Single Vs. Head of the Household on Your Taxes

Single Vs. Head of the Household on Your Taxes
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Single and head of household filers are both unmarried and both have dependents, but they receive very different tax treatment. If you meet the criteria for head of household, you'll enjoy better tax benefits compared to single filers. Mark box 4, Head of Household, on your Form 1040 instead of box 1, Single to claim head of household status if you qualify.


Qualifying as Head of Household

An unmarried taxpayer must file as single unless they can qualify for another tax status such as head of household. To qualify as head of household, you must meet all of the following criteria:

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  • You're unmarried as of the last day of the tax year. If you're separated but not divorced yet, you and your spouse must have lived apart the last six months of the tax year.
  • You pay more than half the cost of maintaining your home.
  • A qualifying person - like a dependent child or relative - lived with you for more than half of the year. If the qualifying person is a dependent parent, she doesn't have to live with you, but you must pay for at least half the costs of maintaining her home for the year.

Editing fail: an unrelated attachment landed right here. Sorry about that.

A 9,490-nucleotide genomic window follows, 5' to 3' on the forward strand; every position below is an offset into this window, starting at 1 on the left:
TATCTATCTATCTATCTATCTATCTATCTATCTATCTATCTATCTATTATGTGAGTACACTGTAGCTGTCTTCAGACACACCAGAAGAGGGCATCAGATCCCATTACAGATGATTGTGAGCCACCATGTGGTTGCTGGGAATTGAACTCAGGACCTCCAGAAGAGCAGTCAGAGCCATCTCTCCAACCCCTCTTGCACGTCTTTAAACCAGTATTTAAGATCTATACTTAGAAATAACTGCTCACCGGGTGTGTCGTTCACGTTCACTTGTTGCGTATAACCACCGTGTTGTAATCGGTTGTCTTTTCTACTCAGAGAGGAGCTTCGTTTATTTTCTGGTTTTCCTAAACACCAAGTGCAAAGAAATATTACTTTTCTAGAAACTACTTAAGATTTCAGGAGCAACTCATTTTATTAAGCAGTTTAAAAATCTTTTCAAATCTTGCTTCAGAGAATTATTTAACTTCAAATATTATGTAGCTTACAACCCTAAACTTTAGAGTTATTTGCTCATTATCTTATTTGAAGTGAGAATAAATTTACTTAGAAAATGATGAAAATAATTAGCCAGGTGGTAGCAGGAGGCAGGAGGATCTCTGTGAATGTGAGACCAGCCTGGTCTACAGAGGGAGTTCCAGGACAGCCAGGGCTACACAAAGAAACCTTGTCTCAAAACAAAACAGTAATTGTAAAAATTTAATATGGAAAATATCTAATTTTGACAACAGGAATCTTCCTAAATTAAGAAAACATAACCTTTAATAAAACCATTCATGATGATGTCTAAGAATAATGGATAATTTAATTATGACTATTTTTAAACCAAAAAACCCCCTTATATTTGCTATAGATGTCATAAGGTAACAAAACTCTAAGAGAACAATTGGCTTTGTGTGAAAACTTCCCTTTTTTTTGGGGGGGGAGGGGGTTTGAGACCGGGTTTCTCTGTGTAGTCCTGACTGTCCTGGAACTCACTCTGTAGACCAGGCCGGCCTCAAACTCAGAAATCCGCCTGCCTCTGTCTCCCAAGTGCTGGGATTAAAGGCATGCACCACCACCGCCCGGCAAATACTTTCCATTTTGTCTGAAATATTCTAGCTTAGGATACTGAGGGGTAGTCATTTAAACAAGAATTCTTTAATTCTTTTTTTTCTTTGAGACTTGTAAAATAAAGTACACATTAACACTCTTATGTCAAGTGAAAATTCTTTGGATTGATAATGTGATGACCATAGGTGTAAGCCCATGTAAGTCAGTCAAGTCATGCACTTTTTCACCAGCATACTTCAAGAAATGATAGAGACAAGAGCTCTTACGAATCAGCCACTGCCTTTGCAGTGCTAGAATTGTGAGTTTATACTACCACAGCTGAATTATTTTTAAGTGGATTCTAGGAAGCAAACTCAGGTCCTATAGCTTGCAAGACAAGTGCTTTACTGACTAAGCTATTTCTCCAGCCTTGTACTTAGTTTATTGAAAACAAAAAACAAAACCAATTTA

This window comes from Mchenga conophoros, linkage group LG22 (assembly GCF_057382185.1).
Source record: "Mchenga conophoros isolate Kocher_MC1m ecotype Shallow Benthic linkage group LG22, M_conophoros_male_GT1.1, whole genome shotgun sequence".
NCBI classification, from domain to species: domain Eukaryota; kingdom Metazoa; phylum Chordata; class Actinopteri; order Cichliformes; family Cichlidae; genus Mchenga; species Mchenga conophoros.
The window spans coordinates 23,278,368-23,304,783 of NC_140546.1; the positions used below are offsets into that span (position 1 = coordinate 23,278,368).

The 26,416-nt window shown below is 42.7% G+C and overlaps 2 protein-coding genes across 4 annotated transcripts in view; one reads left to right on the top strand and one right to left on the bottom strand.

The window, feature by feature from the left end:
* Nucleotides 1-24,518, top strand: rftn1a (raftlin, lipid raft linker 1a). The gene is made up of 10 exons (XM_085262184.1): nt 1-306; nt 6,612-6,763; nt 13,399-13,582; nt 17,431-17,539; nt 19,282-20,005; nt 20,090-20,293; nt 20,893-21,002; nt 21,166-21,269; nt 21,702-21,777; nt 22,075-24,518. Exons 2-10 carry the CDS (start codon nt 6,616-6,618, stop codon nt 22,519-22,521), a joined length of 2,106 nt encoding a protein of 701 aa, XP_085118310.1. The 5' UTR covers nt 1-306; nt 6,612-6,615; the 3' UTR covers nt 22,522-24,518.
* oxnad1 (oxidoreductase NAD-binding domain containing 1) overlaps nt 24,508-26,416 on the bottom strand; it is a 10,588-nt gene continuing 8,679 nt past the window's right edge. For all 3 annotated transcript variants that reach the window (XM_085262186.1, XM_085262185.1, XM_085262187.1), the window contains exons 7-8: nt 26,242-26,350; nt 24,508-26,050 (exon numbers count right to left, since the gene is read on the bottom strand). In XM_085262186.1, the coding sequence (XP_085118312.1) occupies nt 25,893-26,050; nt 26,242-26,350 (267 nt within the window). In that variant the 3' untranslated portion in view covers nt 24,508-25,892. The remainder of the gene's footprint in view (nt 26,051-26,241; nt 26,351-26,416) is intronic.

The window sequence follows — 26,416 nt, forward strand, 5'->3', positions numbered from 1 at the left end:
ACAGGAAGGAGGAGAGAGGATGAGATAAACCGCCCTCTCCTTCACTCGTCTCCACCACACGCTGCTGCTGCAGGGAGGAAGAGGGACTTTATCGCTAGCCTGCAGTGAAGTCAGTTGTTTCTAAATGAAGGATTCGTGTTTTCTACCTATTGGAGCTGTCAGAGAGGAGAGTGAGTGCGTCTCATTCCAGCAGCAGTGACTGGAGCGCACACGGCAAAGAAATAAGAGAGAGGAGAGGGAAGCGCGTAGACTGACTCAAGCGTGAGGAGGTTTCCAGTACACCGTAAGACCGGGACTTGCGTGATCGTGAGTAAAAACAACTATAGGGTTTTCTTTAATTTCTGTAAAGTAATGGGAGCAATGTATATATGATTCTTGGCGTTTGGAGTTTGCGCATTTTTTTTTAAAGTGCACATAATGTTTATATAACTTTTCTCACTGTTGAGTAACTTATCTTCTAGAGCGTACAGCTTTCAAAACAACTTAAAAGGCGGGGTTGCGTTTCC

Tax Brackets

Single filers and head of household filers have different tax brackets. Overall, the taxable income of head of household filers is taxed at more favorable rates compared to single filers. For example, in 2015, single filers will pay 10 percent on the first $9,225 of income earned, whereas head of household filers pay 10 percent on income up to $13,150. Single filers pay 15 percent on income between $9,225 and $37,450, whereas head of household pays 15 percent on income from $13,150 to $50,200. This means that if a single filer and a head of household filer have the same taxable income, the head of household filer will usually pay less in taxes compared to the single filer.


The Standard Deduction

Head of household filers also enjoy a higher standard deduction compared to single filers. For 2015, the standard deduction is $6,300 for single filers and $9,250 for heads of household. The standard deduction decreases taxable income, so a higher standard deduction means a lower tax liability overall.

Other Differences

Other than tax brackets and the standard deduction, single and head of household filers don't experience different tax treatment. The same income limits apply to head of household and single filers who want to take common deductions and credits. Single and head of household filers have the same adjusted gross income limitations for claiming the Earned Income Tax Credit and the Lifetime Learning Credit.